The mayflies (Ephemeroptera) are out. I was watching them the other night by the lake. They have recently hatched after spending their young lives under water as nymphs. When they first come to the surface, they have wings but do not fly yet, they are commonly called duns by fishermen, this is their subimago state. They shed one last time and can use their wings to fly, the imago state, which means they are ready to mate. Mayfly nymphs have gills to breath under water, and can take up to a year to go through what is called incomplete metamorphosis as they molt their exoskeletons. This may happen 20-40 times depending on the species.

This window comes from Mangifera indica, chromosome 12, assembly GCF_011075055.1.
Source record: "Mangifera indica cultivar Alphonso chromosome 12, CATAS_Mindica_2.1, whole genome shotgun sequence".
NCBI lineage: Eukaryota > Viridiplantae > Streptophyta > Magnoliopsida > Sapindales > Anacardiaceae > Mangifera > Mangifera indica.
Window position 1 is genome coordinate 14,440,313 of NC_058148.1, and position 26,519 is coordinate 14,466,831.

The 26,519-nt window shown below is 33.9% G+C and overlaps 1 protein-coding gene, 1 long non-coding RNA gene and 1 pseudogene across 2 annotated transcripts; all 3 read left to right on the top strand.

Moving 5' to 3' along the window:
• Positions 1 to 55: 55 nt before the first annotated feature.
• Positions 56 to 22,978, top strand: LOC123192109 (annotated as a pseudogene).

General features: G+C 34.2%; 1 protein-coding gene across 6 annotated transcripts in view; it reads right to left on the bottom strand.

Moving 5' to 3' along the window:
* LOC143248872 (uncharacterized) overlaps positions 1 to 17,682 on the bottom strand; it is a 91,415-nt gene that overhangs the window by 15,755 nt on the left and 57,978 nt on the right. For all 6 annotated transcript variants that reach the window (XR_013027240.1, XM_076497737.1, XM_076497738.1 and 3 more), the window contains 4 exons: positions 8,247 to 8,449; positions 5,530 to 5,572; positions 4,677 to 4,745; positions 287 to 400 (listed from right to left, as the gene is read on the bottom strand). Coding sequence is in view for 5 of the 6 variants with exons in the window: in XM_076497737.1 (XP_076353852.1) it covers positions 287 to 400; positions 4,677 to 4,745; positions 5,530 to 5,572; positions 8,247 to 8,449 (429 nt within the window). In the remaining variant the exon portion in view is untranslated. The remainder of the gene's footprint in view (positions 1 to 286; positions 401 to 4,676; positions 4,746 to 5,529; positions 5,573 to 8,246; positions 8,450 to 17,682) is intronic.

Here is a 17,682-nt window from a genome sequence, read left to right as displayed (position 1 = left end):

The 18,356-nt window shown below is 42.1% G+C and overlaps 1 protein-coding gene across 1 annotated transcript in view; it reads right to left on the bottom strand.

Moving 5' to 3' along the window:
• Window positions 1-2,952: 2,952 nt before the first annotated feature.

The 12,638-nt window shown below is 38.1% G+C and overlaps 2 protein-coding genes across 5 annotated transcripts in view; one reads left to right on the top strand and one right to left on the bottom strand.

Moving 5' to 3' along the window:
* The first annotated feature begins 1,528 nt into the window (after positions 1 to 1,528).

These episodes of life stages are called instars. After the last instar, they climb out of the water and rest until they complete their final molt and begin to fly. At this last stage of their life they do not have mouth parts, their only purpose is to mate. They do this in a courtship dance above the water.
The males swing up and down in the air, looking for a mate.
I saw several mating in the air, clinging to each other in flight. After this ritual, the males go off to the nearest tree limb, lamppost or rock and die. The females go to the water to lay their eggs and then die on the surface. On the lake it looks like a soft rain is falling when you watch hundreds of the female mayflies dipping their bottoms where the eggs are stored, into the water.
Mayflies need clean, well oxygenated water to survive their youth. You find them around lakes and streams where the water is not polluted. They thrive around Skaneateles Lake and are a treasure to see each year.